3. Yep, it’d be nice. I had presumed that it wasn’t the version that Spielberg, Coppola etc saw around at George’s house, without effects and with intercut WWII dogfights.
    But maybe it was. Speilberg loved it – warts and all.

    1. No – I think this cut was before that but again, I have no way of really knowing. I think he showed it to all his friends when it was more complete, though. It had, for example, classical music from Holst and stuff. I actually remember that Spielberg was a little iffy and it was Coppola that very much defended the film, even saying that if the big companies didn’t want it, he’d write a check on the spot and buy it. 🙂 Ah, Francis…

  4. Seriously? I thought Spielberg said “I LOVED it.” Coppola said, “George, is that how you introduce your villain?”
    But, I’ll defer to your greater expertise : )

    Apparently Archie Goodwin and another of MARVEL were there too. And Brian DePalma – I think.


      By January 1973, Marcia had assembled the film for a test screening. The release would be controversial–the test audiences absolutely loved the film, yet the studio executives thought it was terrible. Lucas was heartbroken as Ned Tanen called the film “unreleasable,” but Coppola defended Lucas at the screening, offerring to buy the film from Tanen and whipping out his chequebook to make the deal on the spot (after Tanen slinked away, he and Coppola didn’t speak for another twenty years). George was devastated by the studio’s negative reaction.

  5. My God:
    “Today, she has been practically erased from the history books at Lucasfilm. Looking through J.W. Rinzler’s Making of Star Wars, she is mentioned only occasionally in passing, a background element, and not a single word of hers is quoted”
    Suspected as much. Wasn’t she involved in polishing the screenplay too? I feel guilty now for even reading that Rinzler book 🙁

  6. Oh cool. I was wondering, with what’s been released for the Blue Ray set, has anybody tried to make an edit of the movie that included those scenes? I haven’t found it anywhere yet.

  7. I remember viewing a rough cut or audience test footage of the climatic battle between the Rebels and the Death Star. Don’t recall why or how I got in the theater, but it was in Los Angeles, late in 1976 or early 1977, when I was 30 years old. Of course, at that time I hadn’t the foggiest notion of its importance, or I would have paid better attention. I recall being surprised and puzzled by a cut from space combat to footage of two World War II fighter planes, I think Messerschmitts, corkscrewing in synchrony during an attack dive, likely to show their pilots’ élan. In the finished film, at near the same point, two TIE Fighters perform an identical manouver as they close in on a Rebel ship. Weeks after I watched the test footage, the penny dropped: the Messerschmitt sequence was a placehold for special effects footage still in preparation.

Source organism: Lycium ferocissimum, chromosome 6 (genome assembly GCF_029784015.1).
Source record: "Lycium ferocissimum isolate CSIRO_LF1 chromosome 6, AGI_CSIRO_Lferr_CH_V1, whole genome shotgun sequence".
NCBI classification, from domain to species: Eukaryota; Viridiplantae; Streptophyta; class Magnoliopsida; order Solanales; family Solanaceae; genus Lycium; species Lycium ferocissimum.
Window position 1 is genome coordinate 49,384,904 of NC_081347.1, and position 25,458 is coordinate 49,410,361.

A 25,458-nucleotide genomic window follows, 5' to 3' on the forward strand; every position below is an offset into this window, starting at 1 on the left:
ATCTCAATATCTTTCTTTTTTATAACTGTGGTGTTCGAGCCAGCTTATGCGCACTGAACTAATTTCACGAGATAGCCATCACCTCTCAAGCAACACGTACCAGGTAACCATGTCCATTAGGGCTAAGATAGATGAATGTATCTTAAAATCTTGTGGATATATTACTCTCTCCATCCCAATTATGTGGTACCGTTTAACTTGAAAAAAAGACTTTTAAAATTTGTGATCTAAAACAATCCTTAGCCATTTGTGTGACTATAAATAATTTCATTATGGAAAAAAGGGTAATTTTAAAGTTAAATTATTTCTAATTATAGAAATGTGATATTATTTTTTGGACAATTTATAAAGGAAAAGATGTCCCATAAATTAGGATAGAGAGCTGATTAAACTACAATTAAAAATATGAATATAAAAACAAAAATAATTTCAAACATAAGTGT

I also have a vague memory of a B-52 cockpit scene, from “12 O’Clock High” or a similar show, but most likely I’m confabulating scenes from the Robert Lansing TV series, which I’d watched regularly years before.

  8. I’m of the belief that none of the deleted scenes we’ve seen are specifically from Jympson’s cut. The reason fans assume that they are is because West’s description of the content of those deleted scenes matches the content of the deleted scenes that have been released. But that doesn’t mean much.

    Confused? I’ll try to explain.

    When they shot the movie in 1976 they were using the one final locked down script (the revised 4th draft). There is no other possible hypothetical movie beyond what was on those pages.

    So when they shoot a scene there’s a process. They figure out where the actors should stand, where to move, and which lines they should be saying as they perform those actions. Once they get that nailed down, they’ll set up the first shot, usually a master or a wide shot of the entire scene. Director calls action. The actors do the scene. Director calls cut. Maybe do a few takes.

    Next the crew moves the camera to a different position. A close up on one of the actors. Director calls action the actors go through that same scene again. A few takes. Next set up. Close up on a different actor. And so on.

    By the time they finish that scene they will have covered it from 5,6,7…10 however many vantage points. The actors aren’t saying or doing anything different each time. Same content. The only thing that’s different is the camera position.

    Later on, the editor will go through the footage and build the scene up, making decisions on when to cut from one vantage point to another. How often the editor switches between vantage points is what gives a scene it’s rhythm and feel. It’s independent of the content. But it’s where Lucas had a difference of opinion with Jympson. Lucas didn’t like the feel of his scenes.

    So the new team of Chew, Hirsch, and Marcia Lucas was brought in and they started from scratch with the raw takes. They didn’t revise Jympson’s cut as many seem to believe. What this means is that the new team also probably cut their own versions of the scenes that were ultimately taken out altogether. Rinzler’s book specifically mentions that Marcia Lucas worked on the early Luke and Biggs scenes.

    Adding to the confusion over what’s in the Jympson cut are those little tidbits that were ultimately excised from the final film. Because Reynolds account was the first time anyone had heard about them it felt as if they must be exclusive to that cut. We don’t really know. They could also have been in earlier versions of the Chew, Hirsch, Lucas cut.

    Some of those tidbits have made their way online in the form of raw takes (i.e. Luke and Han hiding their guns from Imperial officers who take no notice).